Even very small amounts of alcohol affect drivers' reaction times and hazard perception, making them much more likely to crash, even if they don’t feel drunk or even tipsy. The only way to ensure you're safe is to not drink any alcohol before driving, and never drive the morning after having more than one or two drinks. As a passenger, only accept a lift with a driver who's had no alcohol at all.
Planning ahead to get home safely will help avoid getting into an awkward or risky situation, such as having to refuse a lift from a driver who has had alcohol. If you're getting a lift back from a BBQ, party or night out with someone, make sure they are 100% on board with not having any alcohol at all. Always have a plan B just in case a designated driver lets you down, or arrange from the outset to get a taxi or public transport instead.
Never risk taking illegal drugs and driving. Their effects are unpredictable, but research shows they can have a disastrous impact on your ability to drive safely. Drugs and alcohol is an especially deadly combination.
It is impossible to judge how impaired you are or if a friend is impaired, so if you or a mate has been taking drugs, you should assume you're unfit to drive, even if you feel okay.
The effects of drugs can last a long time. They can also badly disrupt sleep and make you a risk behind the wheel for days as a result. That's why you can't have illegal drugs and driving in your life at the same time without posing a danger to yourself and others.
Calls for government action
Brake calls for a zero tolerance drink drive limit of 20mg alcohol per 100ml of blood, to send a clear message that it should be none for the road. This allows for naturally occurring alcohol in the body, and is a limit set by numerous other countries including Sweden, Poland and Greece. The EU recommends a limit of no more than 50mg, and within the EU only Malta shares the UK's limit of 80mg. The limit in Scotland has already been lowered to 50mg.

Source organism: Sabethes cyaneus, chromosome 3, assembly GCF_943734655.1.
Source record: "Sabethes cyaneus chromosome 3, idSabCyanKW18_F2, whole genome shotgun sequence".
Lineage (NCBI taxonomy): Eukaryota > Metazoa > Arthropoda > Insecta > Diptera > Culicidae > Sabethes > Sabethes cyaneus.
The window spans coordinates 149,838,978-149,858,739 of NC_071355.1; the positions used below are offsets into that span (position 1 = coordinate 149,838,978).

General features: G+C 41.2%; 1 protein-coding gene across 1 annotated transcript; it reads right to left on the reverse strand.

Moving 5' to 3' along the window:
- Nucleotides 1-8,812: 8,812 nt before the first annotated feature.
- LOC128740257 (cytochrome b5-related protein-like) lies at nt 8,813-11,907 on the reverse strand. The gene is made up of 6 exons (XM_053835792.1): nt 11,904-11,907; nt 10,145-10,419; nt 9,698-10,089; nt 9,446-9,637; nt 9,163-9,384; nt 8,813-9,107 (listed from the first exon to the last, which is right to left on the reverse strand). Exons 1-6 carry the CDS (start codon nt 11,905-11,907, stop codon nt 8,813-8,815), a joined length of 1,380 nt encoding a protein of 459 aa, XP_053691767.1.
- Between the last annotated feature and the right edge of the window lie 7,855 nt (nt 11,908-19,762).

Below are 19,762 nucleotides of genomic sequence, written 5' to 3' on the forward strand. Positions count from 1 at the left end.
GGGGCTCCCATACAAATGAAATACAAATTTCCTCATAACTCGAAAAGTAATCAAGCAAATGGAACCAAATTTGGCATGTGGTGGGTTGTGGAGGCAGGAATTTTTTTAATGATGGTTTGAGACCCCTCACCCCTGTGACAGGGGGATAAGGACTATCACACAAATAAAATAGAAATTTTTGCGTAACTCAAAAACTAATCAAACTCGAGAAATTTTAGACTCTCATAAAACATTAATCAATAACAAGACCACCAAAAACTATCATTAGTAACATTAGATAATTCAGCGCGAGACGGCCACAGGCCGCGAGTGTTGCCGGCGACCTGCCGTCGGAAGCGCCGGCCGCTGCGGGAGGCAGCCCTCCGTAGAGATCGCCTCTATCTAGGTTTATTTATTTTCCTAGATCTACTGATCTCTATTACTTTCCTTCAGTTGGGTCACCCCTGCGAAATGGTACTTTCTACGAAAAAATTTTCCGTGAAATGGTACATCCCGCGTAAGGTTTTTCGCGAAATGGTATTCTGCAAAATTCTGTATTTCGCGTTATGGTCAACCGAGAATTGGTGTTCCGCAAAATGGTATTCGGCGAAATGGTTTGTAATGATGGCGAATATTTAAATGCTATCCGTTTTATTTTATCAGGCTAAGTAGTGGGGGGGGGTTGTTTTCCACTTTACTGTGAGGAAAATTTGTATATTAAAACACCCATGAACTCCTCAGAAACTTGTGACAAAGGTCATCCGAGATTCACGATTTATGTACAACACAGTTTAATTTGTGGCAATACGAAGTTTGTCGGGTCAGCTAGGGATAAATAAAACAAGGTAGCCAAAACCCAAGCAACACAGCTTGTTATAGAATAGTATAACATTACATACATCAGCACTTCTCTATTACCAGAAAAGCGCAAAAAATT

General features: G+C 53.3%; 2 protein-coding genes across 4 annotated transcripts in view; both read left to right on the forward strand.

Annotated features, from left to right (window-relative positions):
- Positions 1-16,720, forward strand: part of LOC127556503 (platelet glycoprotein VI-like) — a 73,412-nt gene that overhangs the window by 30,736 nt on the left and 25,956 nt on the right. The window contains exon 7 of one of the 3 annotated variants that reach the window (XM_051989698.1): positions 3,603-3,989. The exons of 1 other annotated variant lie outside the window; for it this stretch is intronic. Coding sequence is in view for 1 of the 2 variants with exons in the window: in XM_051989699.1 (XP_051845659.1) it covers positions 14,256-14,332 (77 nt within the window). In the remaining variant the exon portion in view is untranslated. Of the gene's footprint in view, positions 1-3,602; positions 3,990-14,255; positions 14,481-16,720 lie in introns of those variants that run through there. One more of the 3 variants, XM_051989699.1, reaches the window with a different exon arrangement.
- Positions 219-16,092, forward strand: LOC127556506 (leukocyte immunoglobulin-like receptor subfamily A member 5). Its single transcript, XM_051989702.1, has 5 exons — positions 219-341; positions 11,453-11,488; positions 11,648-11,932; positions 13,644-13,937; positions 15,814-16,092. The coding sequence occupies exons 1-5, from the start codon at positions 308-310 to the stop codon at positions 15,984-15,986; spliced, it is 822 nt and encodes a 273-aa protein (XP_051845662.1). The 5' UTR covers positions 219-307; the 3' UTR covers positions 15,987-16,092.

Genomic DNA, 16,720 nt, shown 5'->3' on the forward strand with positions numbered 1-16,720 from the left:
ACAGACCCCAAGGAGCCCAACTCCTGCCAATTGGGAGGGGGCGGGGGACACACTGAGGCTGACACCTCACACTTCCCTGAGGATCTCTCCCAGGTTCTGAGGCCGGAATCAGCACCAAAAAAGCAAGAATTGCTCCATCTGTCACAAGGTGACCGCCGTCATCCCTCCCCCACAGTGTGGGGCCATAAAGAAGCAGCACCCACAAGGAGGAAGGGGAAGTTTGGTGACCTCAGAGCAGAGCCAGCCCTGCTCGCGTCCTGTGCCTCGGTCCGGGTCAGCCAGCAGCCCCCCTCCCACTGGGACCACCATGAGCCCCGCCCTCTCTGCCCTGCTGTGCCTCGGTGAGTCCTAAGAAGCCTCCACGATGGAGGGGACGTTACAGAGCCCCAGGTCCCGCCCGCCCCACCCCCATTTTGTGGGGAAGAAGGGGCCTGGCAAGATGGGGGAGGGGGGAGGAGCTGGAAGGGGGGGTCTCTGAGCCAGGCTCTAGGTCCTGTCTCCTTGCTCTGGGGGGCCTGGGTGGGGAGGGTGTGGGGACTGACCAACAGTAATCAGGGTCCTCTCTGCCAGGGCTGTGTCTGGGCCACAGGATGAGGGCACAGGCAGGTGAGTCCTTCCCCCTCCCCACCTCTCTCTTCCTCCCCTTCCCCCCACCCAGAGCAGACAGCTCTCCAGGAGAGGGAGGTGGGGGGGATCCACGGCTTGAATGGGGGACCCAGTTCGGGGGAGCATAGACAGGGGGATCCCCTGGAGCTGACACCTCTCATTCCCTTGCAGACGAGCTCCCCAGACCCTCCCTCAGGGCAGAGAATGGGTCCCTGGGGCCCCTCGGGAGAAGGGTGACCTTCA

Brake is a national road safety charity that exists to stop the needless deaths and serious injuries that happen on roads every day, make streets and communities safer for everyone, and care for families bereaved and injured in road crashes. Brake promotes road safety awareness, safe and sustainable road use, and effective road safety policies. We do this through national campaigns, community education, services for road safety professionals and employers, and by coordinating the UK's flagship road safety event every November, Road Safety Week. Brake is a national, government-funded provider of support to families and individuals devastated by road death and serious injury, including through a helpline and support packs.
Brake was founded in the UK in 1995, and now has domestic operations in the UK and New Zealand, and works globally to promote action on road safety.
Road crashes are not accidents; they are devastating and preventable events, not chance mishaps. Calling them accidents undermines work to make roads safer, and can cause insult to families whose lives have been torn apart by needless casualties.
 Final estimate for 2012, from Reported road casualties in Great Britain, final estimates involving illegal alcohol levels: 2012, Department for Transport, 2014
 Review of effectiveness of laws limiting blood alcohol concentration levels to reduce alcohol-related road injuries and deaths, National Institute for Health and Clinical Excellence, 2010
The Incidence of Drugs and Alcohol in Road Accident Fatalities, Transport Research Laboratory, 2000
 Driving under the influence of drugs: report from the expert panel on drug driving, Department for Transport, 2013